The understanding of genetic factors involved in the risk for obesity has identified genes that are closely linked to obesity related diseases [10-13]. A single gene effect versus multiple genes effect may indicate either the interaction unique to various environments that regulate abnormal molecular or cellular events responsible for obesity with several hypotheses proposed in relation to the development of obesity [14]. The understanding of the development of adipogenesis has been the focus of various research groups with unhealthy diets that alter DNA methylation (epigenetic), genes and transcription factors important to the world-wide obesity epidemic with increased risk for adiposity [3,15-17]. Alterations in 400 genes, single gene disorders and variants are involved in obesity with particular genes (e.g. leptin, melanocortin/Melanocortin 4 receptor, ghrelin, neuromedin β, Peroxisome Proliferator Activated Receptor (PPAR), and mitochondrial uncoupling proteins) involved in the behaviour, metabolism, energy expenditure, taste and appetite of the organism.

The search for specific genes that are sensitive to nutritional regulation, oxidative stress, inflammation, endocrine disease, lipid/ glucose metabolism and insulin resistance has been the focus of the current obesity epidemic in various developed countries. Epigenetics is now considered as an important mechanism for the development of obesity and can result from changes in cellular chromatin structure without alterations in DNA sequence, including DNA methylation, histone modifications and chromatin remodelling. Epigenetic modifications in adipocytes are more sensitive compared to other cells and are altered by unhealthy diets with increased oxidative stress or environmental factors that have the ability to change adipocyte gene expression with effects on mitochondrial apoptosis, lipid metabolism and energy expenditure. Epigenetic modifications that involve the anti-aging genes in the adipose tissue have become important and are closely involved with adiponectin release associated with the regulation of hepatic lipid metabolism and the induction of NAFLD [18].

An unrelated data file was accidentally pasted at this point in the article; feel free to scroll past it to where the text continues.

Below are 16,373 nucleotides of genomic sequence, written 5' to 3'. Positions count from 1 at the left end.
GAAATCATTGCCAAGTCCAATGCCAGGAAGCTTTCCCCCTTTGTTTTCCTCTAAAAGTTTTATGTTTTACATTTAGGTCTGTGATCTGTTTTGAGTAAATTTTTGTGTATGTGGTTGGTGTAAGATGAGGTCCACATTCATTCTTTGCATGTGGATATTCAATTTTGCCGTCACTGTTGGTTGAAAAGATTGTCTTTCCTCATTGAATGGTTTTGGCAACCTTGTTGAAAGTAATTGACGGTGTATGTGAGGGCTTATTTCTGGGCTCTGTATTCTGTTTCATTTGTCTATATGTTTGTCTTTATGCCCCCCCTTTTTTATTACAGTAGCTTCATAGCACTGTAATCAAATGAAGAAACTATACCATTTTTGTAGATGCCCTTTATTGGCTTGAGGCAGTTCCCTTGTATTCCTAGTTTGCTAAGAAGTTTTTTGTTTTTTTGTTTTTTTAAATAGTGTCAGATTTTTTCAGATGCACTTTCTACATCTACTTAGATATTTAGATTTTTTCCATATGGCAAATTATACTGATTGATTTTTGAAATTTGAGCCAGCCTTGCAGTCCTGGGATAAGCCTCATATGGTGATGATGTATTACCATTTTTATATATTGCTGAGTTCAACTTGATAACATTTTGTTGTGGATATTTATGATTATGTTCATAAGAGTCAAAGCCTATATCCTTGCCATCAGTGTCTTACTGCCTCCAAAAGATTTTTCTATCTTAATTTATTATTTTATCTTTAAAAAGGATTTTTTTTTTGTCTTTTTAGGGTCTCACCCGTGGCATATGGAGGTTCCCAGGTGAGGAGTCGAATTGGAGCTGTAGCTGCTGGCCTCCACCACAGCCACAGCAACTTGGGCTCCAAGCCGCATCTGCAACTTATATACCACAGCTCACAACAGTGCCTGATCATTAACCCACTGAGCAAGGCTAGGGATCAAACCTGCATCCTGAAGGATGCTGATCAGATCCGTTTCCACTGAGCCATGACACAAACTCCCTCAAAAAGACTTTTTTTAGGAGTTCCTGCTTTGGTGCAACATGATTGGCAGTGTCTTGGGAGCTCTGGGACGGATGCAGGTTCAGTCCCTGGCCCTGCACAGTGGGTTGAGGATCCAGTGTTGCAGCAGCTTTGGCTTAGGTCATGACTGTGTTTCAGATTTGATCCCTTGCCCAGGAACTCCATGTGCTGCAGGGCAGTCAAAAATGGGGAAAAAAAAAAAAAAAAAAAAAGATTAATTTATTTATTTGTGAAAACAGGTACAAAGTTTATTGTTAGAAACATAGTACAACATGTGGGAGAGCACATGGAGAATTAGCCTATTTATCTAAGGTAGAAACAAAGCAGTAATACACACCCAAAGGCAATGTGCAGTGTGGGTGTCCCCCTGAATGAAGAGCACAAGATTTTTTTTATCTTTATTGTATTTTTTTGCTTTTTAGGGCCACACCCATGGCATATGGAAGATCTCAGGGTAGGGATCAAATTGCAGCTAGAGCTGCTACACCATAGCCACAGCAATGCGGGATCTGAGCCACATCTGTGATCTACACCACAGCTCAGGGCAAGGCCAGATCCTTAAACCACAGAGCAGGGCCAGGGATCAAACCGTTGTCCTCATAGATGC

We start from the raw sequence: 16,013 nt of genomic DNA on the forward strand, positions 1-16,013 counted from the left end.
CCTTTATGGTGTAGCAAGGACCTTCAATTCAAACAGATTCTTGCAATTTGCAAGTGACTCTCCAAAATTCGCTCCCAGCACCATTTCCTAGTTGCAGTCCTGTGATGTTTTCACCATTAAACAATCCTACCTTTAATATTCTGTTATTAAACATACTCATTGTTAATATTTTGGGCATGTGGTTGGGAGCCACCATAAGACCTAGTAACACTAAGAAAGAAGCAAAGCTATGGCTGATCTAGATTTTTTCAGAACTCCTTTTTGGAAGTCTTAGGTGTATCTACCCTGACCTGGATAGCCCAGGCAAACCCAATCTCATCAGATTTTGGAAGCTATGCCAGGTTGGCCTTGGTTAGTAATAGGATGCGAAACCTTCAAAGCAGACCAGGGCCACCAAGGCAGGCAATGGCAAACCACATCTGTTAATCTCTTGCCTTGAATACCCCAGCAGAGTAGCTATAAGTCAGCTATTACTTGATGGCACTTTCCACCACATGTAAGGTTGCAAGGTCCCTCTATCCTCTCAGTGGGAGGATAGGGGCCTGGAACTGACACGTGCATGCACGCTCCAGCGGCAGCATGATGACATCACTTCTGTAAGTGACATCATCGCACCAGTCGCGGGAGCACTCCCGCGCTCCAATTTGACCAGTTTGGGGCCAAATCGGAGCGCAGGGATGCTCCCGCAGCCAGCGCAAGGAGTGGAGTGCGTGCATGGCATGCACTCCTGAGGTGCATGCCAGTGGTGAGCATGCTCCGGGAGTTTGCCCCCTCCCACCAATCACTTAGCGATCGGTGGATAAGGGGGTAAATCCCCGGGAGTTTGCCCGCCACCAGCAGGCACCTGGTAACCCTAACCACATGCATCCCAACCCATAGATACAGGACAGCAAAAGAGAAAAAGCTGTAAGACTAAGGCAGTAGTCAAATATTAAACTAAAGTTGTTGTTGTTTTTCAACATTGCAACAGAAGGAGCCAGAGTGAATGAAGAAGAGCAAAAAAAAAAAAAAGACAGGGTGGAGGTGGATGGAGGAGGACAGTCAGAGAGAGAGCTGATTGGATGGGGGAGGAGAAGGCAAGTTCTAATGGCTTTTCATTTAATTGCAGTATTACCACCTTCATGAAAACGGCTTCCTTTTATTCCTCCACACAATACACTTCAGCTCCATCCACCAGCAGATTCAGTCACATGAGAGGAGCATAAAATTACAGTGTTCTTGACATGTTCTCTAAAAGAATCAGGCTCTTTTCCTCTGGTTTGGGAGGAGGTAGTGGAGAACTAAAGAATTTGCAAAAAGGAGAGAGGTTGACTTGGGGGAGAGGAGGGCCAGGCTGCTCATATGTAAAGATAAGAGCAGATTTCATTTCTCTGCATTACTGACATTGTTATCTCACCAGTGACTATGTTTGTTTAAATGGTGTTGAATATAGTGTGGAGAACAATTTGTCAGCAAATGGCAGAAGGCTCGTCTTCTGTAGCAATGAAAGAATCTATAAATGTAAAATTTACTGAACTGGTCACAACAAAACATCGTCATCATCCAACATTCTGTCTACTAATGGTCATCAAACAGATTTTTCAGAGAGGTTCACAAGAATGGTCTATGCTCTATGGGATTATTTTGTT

The increased susceptibility to fat deposition in humans is far higher compared with other species and indicate that in man the susceptibility to down regulation of the anti-aging genes by Western diets and lifestyle alterations (stress, heavy workloads) that alter the metabolism of dietary fat in the liver with the development of adipogenesis [19]. The connections between the anti-aging gene Sirtuin 1 (Sirt 1) and other anti-aging genes such as Klotho, p66Shc (longevity protein) and Fork head box proteins (FOXO1/ FOXO3a) have been associated with appetite regulation, mitochondrial apoptosis and the accelerated aging process with these anti-aging genes involved in the regulation of glucose, lipid and amyloid beta metabolism that are important to NAFLD and obesity [20]. These anti-aging genes have become important and may supersede the effects of DNA methylation (epigenetic), genes and transcription factors important to the world-wide obesity epidemic with increased risk for adiposity. The involvement of the anti-aging gene Sirt 1 in the regulation of adipogenesis has been shown [21-23] with adipocyte dysfunction associated with excess transfer of fat to liver with NAFLD [18,24,25] (Figure 1).

Citation: Martins IJ. Drug Therapy for Obesity with Anti-Aging Genes Modification. Ann Obes Disord. 2016; 1(1): 1001.